Title: Company of Liars
Author: Karen Maitland
ISBN: 9780440244424, Delta Trade Paperbacks, 2009
Genre: Historical Mystery
First Line: "So that's settled, then; we bury her alive in the iron bridle."
The year is 1348. Camelot, hideously scarred peddler of religious relics and hope, is in Kilmington for the Midsummer Fair when he learns that plague has reached the port cities of England. All he can think of is heading north to safety. Seemingly within the blink of an eye, eight other people have joined with Camelot in order to escape death: a young married couple, two minstrels, a one-armed man, a serving woman, a showman with a wagon filled with curiosities for exhibit, and a strange albino girl child.
The weather forecast is simple: rain, rain, nothing but endless rain. Food and shelter are scarce. The further they travel, the more they hear of other ports closing due to the plague-- and then the dreaded scourge begins moving inland.
The various personalities within the group begin to chafe, but they know they're stronger as a group than as individuals:
The truth was, though none of us admitted as much, we had begun to depend on each other to survive. We shared all our food and ale, which we bought with the little each of us earned from the villages we trundled through. We made makeshift shelters when we couldn't find an inn or a barn, and together helped to gather fodder for the horse.As their journey continues, strange things begin to happen, and one by one members of the group begin to die. Each member of the group has a secret, and they are all beginning to learn that what they don't know about the others may very well kill them.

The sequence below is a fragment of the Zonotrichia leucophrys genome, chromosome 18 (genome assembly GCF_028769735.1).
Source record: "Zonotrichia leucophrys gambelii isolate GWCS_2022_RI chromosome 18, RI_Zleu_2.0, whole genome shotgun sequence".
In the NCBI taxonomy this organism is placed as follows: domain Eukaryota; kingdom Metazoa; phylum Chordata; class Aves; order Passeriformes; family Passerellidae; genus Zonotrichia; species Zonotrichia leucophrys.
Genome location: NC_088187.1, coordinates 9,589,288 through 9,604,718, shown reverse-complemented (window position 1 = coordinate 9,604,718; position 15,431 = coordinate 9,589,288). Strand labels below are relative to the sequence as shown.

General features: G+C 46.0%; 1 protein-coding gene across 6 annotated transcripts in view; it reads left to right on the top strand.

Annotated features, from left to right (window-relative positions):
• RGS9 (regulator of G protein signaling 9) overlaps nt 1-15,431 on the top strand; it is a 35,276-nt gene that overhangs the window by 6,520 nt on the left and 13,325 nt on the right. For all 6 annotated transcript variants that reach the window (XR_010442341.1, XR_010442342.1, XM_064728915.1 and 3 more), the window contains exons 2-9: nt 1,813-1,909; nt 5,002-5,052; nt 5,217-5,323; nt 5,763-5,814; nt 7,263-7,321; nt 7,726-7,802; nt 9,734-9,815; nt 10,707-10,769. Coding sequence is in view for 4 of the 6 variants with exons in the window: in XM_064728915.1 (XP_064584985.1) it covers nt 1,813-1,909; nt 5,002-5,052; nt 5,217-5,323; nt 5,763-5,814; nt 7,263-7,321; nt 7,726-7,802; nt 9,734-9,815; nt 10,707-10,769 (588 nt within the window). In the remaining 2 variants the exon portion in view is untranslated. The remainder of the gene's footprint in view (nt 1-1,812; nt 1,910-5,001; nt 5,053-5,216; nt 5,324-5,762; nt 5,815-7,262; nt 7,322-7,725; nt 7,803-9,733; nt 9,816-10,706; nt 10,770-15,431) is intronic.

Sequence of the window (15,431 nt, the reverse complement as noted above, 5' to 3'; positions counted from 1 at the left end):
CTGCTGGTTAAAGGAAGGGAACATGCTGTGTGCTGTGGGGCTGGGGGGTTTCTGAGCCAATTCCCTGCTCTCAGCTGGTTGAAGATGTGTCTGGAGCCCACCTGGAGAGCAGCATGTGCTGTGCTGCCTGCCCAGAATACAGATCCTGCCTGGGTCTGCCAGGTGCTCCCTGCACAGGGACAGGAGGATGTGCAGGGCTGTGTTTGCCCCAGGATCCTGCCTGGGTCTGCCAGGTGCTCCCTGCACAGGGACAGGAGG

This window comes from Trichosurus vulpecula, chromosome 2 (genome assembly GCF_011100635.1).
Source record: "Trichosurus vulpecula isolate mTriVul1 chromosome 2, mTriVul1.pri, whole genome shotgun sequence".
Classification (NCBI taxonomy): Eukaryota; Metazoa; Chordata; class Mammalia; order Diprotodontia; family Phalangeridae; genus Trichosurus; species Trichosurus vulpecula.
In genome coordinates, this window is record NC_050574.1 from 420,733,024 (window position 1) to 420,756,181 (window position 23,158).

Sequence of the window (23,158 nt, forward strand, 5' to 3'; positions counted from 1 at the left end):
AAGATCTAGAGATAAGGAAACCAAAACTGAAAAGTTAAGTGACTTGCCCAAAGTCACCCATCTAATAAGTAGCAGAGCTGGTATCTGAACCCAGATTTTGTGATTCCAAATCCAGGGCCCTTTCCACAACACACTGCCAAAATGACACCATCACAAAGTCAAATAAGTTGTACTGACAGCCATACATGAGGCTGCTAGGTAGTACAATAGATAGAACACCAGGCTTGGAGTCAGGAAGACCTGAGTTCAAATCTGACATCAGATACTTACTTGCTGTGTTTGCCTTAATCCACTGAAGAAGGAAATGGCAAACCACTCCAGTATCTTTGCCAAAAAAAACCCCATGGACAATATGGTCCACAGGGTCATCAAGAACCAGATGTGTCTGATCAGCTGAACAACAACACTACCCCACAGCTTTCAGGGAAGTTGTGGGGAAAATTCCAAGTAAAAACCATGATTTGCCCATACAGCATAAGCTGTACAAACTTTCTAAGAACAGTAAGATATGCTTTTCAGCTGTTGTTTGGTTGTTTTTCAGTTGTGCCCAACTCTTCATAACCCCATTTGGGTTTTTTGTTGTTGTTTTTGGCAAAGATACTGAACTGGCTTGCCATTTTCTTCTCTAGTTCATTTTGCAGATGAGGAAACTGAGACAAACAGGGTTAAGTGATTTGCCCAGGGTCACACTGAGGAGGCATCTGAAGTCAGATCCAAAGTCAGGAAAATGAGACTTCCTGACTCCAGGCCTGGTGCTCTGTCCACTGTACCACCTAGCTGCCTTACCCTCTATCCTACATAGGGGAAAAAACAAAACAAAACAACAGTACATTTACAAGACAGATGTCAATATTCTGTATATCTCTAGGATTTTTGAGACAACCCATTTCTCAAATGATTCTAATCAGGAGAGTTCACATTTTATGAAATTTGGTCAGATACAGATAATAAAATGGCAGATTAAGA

The further into this book I read, the more I wanted to shut everything else out until I'd gobbled up every last word. There's something eminently satisfying about a road trip taken with people who cannot be trusted. (At least from the reader's standpoint!) With the reasonable voice of Camelot as narrator, I began to observe the others more closely in an attempt to ferret out their secrets.
To read Company of Liars is to be immersed in another place, another time, another culture in which the very weather plays an important role in how each hour of every day is negotiated:
The rains still fell; the water continued to rise in hollows and lakes. The forests, meadows, and marshes absorbed the rain until the ground oozed water like a weeping sore....
Once, half submerged in a sodden field, we saw the statue of Saint Florian, his face battered, his millstone tied around his neck. Since their saint was unable to protect them from the rains, the parishioners had stripped his statue of his scarlet cloak and golden halo, beaten him, and cast him out to face the elements.
Some readers may find the torrential rains, the inexorable advance of the plague, and an almost total lack of trust to be much too grim. I didn't. As I turned the pages, I kept hearing mud squelch between my toes, wet strands of hair refused to stay out of my eyes, and a constant smell of wet wool surrounded me. The colder and the wetter and the more miserable I felt, I began to react to each new village, each stranger, each bend in the road with increasing suspicion. My mind was, indeed, in fourteenth century England.
Few writers can get into my head to such an extent as Karen Maitland did in Company of Liars. If only I could get the smell of wet sheep out of my nose, I'd thank her. As it is, I look forward to reading her other books with great pleasure.
[Source: Christmas gift from my husband.]